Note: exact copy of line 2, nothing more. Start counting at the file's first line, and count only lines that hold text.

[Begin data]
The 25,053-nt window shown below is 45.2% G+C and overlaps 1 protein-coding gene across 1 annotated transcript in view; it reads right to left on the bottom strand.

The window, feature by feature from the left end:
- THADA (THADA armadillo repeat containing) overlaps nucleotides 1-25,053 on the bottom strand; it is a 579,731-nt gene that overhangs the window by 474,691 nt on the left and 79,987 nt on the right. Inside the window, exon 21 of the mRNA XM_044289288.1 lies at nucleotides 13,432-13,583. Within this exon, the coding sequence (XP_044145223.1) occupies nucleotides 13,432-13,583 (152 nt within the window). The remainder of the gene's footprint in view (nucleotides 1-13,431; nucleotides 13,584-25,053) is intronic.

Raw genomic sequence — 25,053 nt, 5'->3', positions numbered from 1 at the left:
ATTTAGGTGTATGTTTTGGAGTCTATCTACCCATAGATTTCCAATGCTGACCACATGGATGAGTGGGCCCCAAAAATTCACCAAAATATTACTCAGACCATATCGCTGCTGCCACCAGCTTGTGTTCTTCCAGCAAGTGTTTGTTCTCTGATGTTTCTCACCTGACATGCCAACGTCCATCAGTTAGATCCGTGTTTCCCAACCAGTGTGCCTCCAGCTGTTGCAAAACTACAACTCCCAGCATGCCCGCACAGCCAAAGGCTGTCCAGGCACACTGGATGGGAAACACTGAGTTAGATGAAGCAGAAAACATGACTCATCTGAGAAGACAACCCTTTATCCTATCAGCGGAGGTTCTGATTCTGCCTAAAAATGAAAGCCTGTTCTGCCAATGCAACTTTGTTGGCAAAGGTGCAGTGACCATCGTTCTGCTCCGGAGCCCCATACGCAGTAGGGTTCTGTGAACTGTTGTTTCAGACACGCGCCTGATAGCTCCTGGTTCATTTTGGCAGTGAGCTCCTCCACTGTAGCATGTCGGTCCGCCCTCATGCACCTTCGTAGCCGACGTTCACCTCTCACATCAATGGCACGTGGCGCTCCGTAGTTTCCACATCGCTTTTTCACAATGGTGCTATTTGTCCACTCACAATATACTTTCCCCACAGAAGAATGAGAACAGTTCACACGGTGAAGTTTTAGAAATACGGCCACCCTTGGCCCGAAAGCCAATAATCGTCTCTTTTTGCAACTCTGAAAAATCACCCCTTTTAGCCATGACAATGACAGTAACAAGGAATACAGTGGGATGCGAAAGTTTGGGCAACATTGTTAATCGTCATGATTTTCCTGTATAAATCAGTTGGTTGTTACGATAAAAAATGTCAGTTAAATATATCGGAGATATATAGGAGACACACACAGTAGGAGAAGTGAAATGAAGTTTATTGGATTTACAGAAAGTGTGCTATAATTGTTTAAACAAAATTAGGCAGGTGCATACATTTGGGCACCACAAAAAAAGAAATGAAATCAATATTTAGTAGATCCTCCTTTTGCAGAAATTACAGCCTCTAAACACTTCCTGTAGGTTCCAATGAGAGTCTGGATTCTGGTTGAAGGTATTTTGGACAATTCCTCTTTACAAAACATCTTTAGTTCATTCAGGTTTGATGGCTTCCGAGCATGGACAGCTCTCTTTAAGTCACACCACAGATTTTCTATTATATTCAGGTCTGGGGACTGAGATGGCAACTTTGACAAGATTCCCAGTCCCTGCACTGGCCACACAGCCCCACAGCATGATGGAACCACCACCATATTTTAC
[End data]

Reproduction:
The window, feature by feature from the left end: